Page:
Within a month of the Gordon verdict another sensational murder landed on my desk. A local man had stabbed his wife to death while visiting friends, then fled the scene. An hour later he confronted a policeman in the street, the bloody murder weapon in one hand, a severed animal head in the other, chanting, "I am God--six, six, six. I am God--six, six, six."

After taking the case I visited the accused in jail and found him to be a shy, gentle, bewildered young man. His name was Tommy, and he spoke so quietly I often had to ask him to repeat what he'd said. I saw fear, confusion, and what I thought was honesty in his eyes. The psychiatric evaluations would later conclude that Tommy was legally insane. The man I talked to that day, however, was not.

Our private investigator found nothing in Tommy's past to explain the brutal murder. He had no prior run-ins with the law, not even a speeding ticket. His bosses and co-workers at the Fostoria Glass factory spoke of a dependable worker who kept to himself and never gave anyone a hard time.

Recently, however, there had been a change in Tommyís life. Nate, a co-worker of Tommy's, was involved in a fundamental Christian sect so strict and severe that many in town considered it a cult. Several months before, Nate had started preaching to Tommy about God, Satan, and the battle being waged on Earth for the souls of men.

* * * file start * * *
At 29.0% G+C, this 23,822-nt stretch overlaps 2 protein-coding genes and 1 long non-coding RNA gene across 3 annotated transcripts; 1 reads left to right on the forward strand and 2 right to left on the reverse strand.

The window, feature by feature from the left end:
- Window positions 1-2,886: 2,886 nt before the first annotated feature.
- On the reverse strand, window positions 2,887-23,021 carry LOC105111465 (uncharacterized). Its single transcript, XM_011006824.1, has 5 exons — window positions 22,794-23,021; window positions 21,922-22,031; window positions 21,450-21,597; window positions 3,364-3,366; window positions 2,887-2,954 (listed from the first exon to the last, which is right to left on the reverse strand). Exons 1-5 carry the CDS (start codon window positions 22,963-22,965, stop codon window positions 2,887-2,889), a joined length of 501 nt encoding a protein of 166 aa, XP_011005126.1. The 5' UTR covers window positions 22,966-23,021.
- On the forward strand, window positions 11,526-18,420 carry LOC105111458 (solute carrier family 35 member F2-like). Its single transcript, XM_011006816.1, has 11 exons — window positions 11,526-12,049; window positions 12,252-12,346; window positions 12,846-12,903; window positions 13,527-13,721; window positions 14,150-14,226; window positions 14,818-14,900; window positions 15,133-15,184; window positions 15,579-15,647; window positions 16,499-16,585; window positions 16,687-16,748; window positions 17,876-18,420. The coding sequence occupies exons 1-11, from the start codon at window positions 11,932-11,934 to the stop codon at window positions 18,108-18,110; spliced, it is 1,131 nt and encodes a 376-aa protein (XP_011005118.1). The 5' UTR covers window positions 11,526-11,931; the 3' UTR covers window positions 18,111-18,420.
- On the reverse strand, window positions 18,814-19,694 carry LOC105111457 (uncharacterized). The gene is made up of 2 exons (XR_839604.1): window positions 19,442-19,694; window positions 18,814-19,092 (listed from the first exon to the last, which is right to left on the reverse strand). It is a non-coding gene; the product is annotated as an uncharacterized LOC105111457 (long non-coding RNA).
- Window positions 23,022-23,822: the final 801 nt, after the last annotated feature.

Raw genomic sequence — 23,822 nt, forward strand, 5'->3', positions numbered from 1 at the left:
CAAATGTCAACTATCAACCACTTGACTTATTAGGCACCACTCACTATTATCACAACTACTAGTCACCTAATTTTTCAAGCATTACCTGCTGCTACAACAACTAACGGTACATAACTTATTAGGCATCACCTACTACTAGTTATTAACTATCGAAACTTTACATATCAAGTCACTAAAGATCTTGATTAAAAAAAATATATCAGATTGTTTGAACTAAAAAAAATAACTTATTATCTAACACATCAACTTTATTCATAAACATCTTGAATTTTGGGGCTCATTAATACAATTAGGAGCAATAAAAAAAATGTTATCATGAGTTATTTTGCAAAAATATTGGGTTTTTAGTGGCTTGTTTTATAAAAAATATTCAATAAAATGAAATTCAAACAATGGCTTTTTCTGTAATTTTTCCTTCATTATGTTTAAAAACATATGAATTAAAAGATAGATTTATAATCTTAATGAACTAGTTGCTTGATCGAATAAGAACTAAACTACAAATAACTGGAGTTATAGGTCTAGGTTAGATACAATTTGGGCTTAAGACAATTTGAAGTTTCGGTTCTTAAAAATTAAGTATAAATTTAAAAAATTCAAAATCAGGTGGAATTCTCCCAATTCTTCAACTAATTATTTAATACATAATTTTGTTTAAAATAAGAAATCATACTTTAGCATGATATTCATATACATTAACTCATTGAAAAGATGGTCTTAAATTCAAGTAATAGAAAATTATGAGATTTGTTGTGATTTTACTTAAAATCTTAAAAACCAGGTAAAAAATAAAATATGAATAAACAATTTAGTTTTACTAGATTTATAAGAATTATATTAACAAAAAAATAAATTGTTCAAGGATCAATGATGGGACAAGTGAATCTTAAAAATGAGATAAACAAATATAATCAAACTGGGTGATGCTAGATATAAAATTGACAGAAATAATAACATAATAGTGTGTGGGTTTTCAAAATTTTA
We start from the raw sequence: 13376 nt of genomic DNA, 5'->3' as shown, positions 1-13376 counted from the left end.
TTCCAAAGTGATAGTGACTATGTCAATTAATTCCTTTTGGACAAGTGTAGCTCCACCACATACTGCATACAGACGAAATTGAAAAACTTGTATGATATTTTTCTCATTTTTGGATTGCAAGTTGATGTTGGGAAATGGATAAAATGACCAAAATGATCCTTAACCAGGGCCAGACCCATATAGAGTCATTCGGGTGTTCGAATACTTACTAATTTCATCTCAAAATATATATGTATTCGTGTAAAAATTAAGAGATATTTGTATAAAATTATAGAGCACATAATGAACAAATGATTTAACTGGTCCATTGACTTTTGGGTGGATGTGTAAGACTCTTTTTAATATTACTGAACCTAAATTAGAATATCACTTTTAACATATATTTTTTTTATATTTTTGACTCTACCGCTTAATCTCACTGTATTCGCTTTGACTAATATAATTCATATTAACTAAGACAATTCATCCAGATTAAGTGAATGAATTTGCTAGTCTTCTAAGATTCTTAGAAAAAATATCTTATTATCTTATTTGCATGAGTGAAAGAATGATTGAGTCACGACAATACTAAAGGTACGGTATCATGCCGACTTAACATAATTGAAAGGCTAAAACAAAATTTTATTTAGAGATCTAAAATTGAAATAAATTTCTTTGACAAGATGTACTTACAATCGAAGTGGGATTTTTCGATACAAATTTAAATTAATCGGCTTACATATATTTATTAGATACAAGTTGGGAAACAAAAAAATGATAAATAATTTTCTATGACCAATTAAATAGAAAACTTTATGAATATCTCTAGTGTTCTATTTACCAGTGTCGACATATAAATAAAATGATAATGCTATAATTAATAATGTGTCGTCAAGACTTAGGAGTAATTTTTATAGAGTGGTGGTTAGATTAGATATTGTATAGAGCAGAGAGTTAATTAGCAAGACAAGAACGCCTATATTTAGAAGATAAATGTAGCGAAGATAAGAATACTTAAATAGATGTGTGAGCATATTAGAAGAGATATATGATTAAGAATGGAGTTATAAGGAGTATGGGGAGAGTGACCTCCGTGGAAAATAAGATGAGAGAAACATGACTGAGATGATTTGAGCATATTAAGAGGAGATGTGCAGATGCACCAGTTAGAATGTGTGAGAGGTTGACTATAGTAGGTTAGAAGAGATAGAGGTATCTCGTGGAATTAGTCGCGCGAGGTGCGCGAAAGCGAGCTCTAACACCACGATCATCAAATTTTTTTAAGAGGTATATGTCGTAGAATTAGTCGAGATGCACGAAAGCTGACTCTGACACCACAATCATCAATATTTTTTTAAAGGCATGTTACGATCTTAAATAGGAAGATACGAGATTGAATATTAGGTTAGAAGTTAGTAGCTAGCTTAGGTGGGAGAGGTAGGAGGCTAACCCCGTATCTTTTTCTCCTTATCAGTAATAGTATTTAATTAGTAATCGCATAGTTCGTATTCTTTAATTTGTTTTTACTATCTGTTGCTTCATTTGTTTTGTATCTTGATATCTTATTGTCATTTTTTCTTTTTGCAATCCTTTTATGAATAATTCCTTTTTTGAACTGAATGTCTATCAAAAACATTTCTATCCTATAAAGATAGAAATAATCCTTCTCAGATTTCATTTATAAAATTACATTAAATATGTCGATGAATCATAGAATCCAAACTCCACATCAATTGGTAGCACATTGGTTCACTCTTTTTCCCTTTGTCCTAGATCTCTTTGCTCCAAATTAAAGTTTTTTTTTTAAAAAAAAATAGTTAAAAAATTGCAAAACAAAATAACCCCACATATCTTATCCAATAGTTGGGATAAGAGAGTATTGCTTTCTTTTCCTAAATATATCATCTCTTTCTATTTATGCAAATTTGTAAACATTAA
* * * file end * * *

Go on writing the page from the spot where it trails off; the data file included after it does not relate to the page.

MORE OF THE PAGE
Mainly to appease Nate, Tommy started attending services in the small storefront that served as their church. Gradually, however, he came to believe in what he heard there. He had long felt himself surrounded by negative forces, he said, and now that he had a name for his oppressor, he felt Satan's presence everywhere. He even had the church pastor come to his home to perform an exorcism of the evil spirits that he said were denying him sleep and destroying his peace of mind.

Tommy grew more agitated by the day. People at work noticed he had become moody and irritable, and showed little interest in anything but his church. He moved his wife and six-year old son out of their bedrooms, where he perceived the Devil had gained his strongest foothold, and made everyone sleep in the living room. He phoned other church members constantly, especially Nate, at all hours of the night.

The night of the murder Tommy was unable to shake a feeling of suffocating evil. All night he paced and prayed while his wife and son tried to sleep on their mattresses in the living room. At four a.m. he called Nate. Nate tried to calm him, but Tommy became even more agitated, then announced he was coming over, and hung up.

At Nate's house Tommy paced the floor, jabbering almost incoherently while his wife looked on with sleepy eyes. Tommy's son, still in pajamas, sat on the couch clutching a stuffed animal. Occasionally Nate's children peeked out of their bedrooms, only to be hurried back to bed by their father.

Finally, things settled down. Tommy's son fell asleep on the couch. Tommy laid on the floor with his head in his wife's lap, his wife gently stroking his hair and speaking soothingly, trying to lull him to sleep like he was a child. Nate said later that he was going to let a few more calm minutes pass, then try to convince Tommy to return home.

But Tommy opened his eyes and saw Nate's two cats--one white, one black--perched on either arm of the couch. Between them was his young son, breathing rhythmically in sleep. As Tommy later told the examining psychiatrist, the forces he had been wrestling with for so long were now right in front of him. The white cat was God, the black cat, Satan, and they were battling for the soul of his sleeping son that lay between them. At that moment, Tommy said, he knew without doubt that his mission on Earth was to rid the world of evil. He jumped to his feet and before Nate could react, pulled out his electrician's knife and beheaded the black cat. His wife screamed.